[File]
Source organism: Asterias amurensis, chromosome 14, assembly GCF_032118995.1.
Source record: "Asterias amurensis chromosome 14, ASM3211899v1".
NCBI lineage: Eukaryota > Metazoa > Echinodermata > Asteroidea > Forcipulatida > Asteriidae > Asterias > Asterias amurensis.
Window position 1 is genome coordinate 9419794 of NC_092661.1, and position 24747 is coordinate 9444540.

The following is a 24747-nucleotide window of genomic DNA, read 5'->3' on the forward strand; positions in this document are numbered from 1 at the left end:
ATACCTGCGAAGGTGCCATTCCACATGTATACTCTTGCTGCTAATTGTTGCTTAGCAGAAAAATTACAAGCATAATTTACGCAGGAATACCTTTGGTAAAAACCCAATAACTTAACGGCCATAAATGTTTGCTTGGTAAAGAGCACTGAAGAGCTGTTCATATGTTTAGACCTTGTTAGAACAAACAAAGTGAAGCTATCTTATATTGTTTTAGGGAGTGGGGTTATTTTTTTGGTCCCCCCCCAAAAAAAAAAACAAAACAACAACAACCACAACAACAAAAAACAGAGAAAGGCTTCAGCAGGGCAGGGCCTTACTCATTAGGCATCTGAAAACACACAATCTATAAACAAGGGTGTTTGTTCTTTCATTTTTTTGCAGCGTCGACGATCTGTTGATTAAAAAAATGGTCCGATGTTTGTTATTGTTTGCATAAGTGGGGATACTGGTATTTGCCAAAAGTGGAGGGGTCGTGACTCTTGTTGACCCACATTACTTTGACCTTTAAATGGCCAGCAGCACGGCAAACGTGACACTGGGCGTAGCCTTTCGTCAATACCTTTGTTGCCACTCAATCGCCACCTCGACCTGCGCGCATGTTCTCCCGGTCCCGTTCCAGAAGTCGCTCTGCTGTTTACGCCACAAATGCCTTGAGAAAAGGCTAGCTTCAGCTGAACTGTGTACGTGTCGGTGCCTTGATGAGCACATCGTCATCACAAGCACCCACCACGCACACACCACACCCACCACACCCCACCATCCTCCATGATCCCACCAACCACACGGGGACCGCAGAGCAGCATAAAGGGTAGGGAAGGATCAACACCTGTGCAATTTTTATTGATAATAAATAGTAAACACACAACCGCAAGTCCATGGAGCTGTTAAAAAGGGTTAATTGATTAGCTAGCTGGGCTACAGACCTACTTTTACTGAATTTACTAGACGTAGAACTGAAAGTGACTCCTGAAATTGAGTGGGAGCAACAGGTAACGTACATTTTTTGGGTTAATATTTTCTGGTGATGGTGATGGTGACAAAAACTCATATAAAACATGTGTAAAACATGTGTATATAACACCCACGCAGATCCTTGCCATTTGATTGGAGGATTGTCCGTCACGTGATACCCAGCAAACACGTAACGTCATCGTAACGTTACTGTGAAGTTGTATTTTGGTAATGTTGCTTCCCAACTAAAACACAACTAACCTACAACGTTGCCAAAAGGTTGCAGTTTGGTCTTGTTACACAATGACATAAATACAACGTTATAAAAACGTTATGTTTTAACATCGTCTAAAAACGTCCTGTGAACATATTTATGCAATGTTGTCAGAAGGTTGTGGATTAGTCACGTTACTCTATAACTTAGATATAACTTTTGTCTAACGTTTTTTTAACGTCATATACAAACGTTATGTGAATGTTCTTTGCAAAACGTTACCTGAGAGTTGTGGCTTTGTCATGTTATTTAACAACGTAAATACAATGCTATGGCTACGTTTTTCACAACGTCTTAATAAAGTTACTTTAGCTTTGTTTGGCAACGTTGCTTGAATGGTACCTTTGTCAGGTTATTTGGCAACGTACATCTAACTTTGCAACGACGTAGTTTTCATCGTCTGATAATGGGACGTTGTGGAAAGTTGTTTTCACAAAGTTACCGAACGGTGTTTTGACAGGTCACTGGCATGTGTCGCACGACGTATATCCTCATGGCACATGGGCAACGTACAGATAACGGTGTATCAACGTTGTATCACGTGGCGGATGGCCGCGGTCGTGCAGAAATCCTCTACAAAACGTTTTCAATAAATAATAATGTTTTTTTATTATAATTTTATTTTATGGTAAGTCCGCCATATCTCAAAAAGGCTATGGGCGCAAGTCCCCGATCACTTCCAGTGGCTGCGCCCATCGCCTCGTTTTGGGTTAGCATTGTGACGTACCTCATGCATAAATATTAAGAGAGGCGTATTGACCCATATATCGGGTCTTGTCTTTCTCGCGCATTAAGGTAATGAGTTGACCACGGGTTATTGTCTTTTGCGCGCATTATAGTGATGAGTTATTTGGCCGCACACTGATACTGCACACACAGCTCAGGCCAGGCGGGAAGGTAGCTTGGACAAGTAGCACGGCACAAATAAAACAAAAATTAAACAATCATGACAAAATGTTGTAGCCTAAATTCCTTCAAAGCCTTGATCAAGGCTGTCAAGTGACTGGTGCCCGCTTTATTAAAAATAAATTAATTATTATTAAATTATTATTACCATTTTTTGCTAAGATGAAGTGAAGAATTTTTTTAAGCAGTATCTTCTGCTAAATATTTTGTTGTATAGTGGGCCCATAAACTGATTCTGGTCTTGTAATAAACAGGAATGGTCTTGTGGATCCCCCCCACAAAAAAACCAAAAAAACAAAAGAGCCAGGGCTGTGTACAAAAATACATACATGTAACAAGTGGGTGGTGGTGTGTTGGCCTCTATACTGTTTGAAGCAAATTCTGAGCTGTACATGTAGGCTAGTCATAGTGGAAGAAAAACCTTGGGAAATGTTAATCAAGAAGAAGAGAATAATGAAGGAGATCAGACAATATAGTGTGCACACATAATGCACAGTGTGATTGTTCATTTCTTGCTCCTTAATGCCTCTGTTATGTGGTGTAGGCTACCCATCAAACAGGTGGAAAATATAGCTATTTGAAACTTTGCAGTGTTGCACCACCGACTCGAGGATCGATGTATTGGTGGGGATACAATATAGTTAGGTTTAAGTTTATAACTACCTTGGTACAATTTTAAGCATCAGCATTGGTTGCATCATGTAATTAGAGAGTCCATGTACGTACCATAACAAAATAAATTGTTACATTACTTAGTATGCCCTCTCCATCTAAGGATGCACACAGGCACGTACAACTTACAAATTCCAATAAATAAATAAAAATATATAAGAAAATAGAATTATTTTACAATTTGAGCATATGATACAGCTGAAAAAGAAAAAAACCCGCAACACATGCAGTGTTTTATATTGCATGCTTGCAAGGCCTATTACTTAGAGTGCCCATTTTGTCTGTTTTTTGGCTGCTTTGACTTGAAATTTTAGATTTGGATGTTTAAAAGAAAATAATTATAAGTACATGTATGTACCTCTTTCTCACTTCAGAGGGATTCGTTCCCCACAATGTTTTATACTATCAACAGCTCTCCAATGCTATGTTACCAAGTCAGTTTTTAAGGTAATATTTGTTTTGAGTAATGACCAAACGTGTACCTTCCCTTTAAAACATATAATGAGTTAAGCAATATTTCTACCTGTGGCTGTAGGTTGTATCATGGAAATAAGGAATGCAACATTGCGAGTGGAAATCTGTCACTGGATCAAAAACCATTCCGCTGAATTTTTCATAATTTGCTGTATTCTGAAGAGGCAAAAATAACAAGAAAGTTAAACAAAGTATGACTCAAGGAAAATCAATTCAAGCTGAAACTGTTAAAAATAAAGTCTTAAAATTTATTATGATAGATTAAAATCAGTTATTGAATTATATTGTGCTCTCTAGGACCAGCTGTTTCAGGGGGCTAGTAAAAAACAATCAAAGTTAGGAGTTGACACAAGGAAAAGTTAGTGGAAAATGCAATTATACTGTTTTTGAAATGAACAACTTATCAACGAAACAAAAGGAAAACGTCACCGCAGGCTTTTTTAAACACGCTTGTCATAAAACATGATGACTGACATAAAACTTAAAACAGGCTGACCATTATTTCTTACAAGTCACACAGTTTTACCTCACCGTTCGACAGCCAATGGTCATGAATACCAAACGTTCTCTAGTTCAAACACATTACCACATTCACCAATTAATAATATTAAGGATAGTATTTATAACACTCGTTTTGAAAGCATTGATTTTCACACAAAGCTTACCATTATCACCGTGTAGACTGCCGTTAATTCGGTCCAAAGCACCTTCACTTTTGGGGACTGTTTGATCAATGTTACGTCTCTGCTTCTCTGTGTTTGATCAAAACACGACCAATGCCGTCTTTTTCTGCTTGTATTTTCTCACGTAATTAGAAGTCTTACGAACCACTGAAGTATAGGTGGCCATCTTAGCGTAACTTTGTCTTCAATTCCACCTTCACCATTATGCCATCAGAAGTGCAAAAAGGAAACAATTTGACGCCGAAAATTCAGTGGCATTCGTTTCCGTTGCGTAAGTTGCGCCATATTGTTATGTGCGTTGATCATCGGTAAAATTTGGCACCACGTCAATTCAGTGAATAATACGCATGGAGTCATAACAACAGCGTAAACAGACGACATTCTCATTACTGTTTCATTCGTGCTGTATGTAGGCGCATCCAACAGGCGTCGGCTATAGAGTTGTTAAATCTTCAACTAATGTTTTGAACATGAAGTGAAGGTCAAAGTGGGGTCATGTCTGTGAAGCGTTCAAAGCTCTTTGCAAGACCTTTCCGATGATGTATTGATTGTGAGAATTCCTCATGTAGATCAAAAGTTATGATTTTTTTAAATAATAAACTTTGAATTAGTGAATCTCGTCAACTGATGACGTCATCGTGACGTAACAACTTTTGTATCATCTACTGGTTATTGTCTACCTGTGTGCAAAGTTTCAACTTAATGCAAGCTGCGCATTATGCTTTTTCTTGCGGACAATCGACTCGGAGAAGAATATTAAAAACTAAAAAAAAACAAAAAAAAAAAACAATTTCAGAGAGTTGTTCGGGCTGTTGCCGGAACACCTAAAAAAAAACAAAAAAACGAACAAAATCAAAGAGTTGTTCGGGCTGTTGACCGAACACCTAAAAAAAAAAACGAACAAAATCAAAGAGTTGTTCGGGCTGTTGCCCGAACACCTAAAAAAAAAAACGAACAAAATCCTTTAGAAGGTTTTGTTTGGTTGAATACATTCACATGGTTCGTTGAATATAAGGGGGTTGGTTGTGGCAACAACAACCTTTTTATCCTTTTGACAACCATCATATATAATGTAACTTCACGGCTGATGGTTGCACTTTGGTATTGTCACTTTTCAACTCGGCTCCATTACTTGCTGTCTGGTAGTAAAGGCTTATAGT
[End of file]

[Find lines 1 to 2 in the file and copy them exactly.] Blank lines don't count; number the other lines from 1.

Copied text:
Source organism: Asterias amurensis, chromosome 14, assembly GCF_032118995.1.
Source record: "Asterias amurensis chromosome 14, ASM3211899v1".